Deletions spanning the STS (steroid sulfatase) gene at Xp22.31 are associated with X-linked ichthyosis, corneal opacities, testicular maldescent, cardiac arrhythmia, and higher rates of developmental and mood disorders/traits, possibly related to the smaller volume of some basal ganglia structures. The consequences of duplication of the same genomic region have not been systematically assessed in large or adult samples, although evidence from case reports/series has indicated high rates of developmental phenotypes. We compared multiple measures of physical and mental health, cognition and neuroanatomy in male (n = 414) and female (n = 938) carriers of 0.8-2.5 Mb duplications spanning STS, and non-carrier male (n = 192, 826) and female (n = 227, 235) controls from the UK Biobank (recruited aged 40-69 from the UK general population). Clinical and self-reported diagnoses indicated a higher prevalence of inguinal hernia and mania/bipolar disorder respectively in male duplication carriers, and a higher prevalence of gastro-oesophageal reflux disease and blistering/desquamating skin disorder respectively in female duplication carriers; duplication carriers also exhibited reductions in several depression-related measures, and greater happiness. Cognitive function and academic achievement did not differ between comparison groups. Neuroanatomical analysis suggested greater lateral ventricle and putamen volume in duplication carriers. In conclusion, Xp22.31 duplications appear largely benign, but could slightly increase the likelihood of specific phenotypes (although results were only nominally-significant). In contrast to deletions, duplications might protect against depressive symptoms, possibly via higher STS expression/activity (resulting in elevated endogenous free steroid levels), and through contributing towards an enlarged putamen volume. These results should enable better genetic counselling of individuals with Xp22.31 microduplications.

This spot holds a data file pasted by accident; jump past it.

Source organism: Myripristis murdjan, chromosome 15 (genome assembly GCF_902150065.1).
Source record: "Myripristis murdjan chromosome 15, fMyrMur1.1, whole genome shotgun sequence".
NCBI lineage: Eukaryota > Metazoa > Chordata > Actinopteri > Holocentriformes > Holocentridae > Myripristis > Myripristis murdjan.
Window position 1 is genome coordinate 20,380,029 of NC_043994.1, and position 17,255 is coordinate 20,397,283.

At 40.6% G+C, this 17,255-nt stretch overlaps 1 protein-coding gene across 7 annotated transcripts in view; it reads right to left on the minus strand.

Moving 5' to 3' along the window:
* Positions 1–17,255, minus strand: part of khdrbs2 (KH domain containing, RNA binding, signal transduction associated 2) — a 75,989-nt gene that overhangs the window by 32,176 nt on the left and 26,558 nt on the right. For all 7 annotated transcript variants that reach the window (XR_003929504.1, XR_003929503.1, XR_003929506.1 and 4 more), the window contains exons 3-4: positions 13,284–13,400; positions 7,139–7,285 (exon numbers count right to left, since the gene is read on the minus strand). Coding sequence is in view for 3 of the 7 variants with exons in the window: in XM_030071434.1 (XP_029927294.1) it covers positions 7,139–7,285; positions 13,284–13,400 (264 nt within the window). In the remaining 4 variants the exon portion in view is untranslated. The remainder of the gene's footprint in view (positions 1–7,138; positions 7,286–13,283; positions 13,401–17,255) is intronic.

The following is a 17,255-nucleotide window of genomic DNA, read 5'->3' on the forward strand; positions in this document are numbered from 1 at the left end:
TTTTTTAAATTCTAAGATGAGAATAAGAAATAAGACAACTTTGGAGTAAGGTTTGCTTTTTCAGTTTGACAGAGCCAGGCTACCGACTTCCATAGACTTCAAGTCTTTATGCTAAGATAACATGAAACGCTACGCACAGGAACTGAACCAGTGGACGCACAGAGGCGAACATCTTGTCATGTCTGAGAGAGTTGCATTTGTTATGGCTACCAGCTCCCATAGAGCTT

© The Author(s) 2020. Published by Oxford University Press.

References

PubMed